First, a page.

FURTHER tests are being carried out to find the cause of death of a Northampton-based company director whose firm supplied Tasers used during the stand-off with gunman Raoul Moat, an inquest has heard.
An inquest into the death of Peter Boatman, 57, director of operations for Pro-Tect Systems, heard that post-mortem examinations are awaiting toxicology and histology tests.
Northamptonshire coroner Anne Pember said Mr Boatman had been discovered by a friend.
No members of Mr Boatman’s family were present at the inquest at Northampton General Hospital yesterday and during the short hearing the coroner adjourned the inquest to a date to be fixed.
Mr Boatman was found dead at his home in Reynard Way, Kingsthorpe, Northampton, on Friday, only three days after the Home Office revoked Pro-Tect Systems’ licence to import and sell Taser stun guns.
The move came after it emerged that the firm breached the terms of its licence by supplying X12 Tasers, which were still being tested by Government scientists, directly to police involved in the Moat manhunt.
On Friday, Mr Boatman’s business partner said the former police officer was “destroyed” by the furore. Pro-Tect’s managing director Kevin Coles said there was “no doubt” his colleague’s apparent suicide was linked to the week’s events.
Mr Boatman was previously in charge of assessing the merits of Tasers as head of operational training for Northamptonshire Police before leaving to join Pro-Tect.
Mr Boatman had been awarded the Queen’s Police Medal for his commitment to officer safety.
Pro-Tect breached its licence by supplying the X12 Tasers and XRep ammunition, which were still being tested by the Home Office, directly to two police forces.
Home Secretary Theresa May revoked the firm’s licence to import and sell Tasers following an investigation into the use of the weapons at the end of one of Britain’s biggest manhunts.
The company was facing possible action by Northamptonshire Police over the breach of the licence. Armed police fired two Tasers at Moat in an “effort to stop him taking his own life” in Rothbury, Northumberland, in the early hours of July 10.
The firm also breached the rules “governing the secure transport of the devices and ammunition”.
Taser boss's wife refuses to believe he took his life
Peter Boatman was found dead in his garden shed at his home on Reynard Way, Northampton, by his wife of 32 years Stephanie.
He was found slumped in a garden chair and had been killed by the fumes of a sit-on lawn mower that was running in the outhouse.
He shot dead one man and injured his ex-girlfriend and a police officer, before shooting himself in a stand-off with cops.Secretary Theresa May after it was found to have supplied Tasers that were still being tested to Northumbria Police in the chase of wanted killer Moat in July 2010.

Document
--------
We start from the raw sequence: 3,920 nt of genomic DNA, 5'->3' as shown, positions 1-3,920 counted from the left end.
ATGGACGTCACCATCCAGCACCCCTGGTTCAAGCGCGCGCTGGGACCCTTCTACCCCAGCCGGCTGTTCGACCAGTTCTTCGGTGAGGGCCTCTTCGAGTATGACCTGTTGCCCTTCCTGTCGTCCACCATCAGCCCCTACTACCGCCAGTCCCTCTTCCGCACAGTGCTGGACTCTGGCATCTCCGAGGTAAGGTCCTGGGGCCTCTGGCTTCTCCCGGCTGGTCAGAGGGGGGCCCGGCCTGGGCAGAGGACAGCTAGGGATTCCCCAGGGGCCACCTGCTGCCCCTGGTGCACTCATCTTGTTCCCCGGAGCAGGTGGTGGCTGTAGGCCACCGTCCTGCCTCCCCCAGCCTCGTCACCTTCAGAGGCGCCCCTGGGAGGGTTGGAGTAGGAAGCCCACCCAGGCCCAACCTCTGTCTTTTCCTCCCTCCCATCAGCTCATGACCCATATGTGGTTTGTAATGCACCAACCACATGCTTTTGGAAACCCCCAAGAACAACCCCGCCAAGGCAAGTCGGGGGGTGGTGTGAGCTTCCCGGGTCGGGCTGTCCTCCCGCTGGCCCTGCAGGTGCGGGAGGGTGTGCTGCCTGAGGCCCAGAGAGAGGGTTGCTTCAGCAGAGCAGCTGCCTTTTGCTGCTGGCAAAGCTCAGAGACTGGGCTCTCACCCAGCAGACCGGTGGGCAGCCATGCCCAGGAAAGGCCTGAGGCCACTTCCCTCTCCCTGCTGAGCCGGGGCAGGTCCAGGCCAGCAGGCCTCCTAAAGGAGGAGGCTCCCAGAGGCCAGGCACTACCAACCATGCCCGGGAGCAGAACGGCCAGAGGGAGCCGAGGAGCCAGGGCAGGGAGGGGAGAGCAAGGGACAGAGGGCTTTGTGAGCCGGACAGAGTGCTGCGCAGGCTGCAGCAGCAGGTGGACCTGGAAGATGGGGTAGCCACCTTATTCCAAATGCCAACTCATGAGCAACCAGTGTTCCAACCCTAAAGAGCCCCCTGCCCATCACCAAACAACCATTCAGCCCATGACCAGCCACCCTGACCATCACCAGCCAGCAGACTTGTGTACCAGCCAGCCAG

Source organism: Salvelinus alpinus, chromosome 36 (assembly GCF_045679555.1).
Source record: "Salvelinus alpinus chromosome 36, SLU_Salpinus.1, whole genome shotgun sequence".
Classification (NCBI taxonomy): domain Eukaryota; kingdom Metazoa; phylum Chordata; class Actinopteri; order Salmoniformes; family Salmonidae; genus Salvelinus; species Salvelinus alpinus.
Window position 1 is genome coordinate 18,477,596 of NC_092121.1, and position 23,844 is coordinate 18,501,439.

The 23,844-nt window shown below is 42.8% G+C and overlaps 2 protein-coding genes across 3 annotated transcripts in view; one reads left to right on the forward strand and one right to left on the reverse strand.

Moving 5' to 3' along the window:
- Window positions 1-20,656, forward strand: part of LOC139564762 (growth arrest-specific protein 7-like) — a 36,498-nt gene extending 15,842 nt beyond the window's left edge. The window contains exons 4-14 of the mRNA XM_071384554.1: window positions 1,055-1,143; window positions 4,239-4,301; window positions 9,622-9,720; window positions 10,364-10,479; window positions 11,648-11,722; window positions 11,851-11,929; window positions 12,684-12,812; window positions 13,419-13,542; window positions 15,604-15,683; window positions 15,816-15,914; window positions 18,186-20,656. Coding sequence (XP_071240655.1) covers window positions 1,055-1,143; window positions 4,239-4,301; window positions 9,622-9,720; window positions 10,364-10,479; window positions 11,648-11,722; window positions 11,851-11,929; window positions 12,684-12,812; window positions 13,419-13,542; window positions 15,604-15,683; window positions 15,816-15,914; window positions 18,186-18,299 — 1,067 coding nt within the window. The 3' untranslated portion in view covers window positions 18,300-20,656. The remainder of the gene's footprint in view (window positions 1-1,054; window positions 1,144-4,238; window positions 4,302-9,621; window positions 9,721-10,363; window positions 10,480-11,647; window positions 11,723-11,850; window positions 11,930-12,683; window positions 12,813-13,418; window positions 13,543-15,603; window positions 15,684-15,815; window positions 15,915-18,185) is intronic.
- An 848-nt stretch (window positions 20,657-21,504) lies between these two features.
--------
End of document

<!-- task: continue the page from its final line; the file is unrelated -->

Mrs Boatman told the inquest how she recalled Mr Boatman being on the phone before the Moat incident to Northumbria Police.
During that conversation the chief constable of Northumbria Police sanctioned the order of X-12 and XREP Tasers which were used against Moat.
Mrs Boatman told the inquest how they had watched the siege of Moat on the television and that Mr Boatman felt some responsibility for what had happened.
She said that Mr Boatman had had trouble sleeping after the event as he was worried about what would happen to the company. He had been to see his doctor who had prescribed some anti-depressants and he was also taking Nytol to help him sleep but they had made him drowsy during the day.
The inquest heard how Mr Boatman had organised several holidays in the months prior to his death with his daughter and grandchildren and a trip to Arizona with his wife.
Despite a loss of confidence he had never talked about taking his life.
Mrs Boatman said: “I will never know what happened, he may have fallen and I cannot believe that he took his own life. It’s inconceivable, he absolutely idolised me.”
His business partner Kevin Coles said that he would have made the same decisions to supply the weapons if he had been in Mr Boatman’s position.
Mr Coles said: “The most serious issue we were facing was prosecution but that wasn’t going to happen. “He was financially secure and even offered to work and give me the money because he said he could live comfortably on his pension. “Maybe something went ‘pop’ in his head? Did he fall asleep? Anyone who knew him would know he wouldn’t take his own life.”
Recording an open verdict, Coroner Ann Pember said: “Mr Boatman was found in his garden shed which was not locked, with his iPod in his ears. “I cannot say with reasonable doubt that Mr Boatman wished to end his life and I cannot presume this is was an accident and therefore return an open verdict.”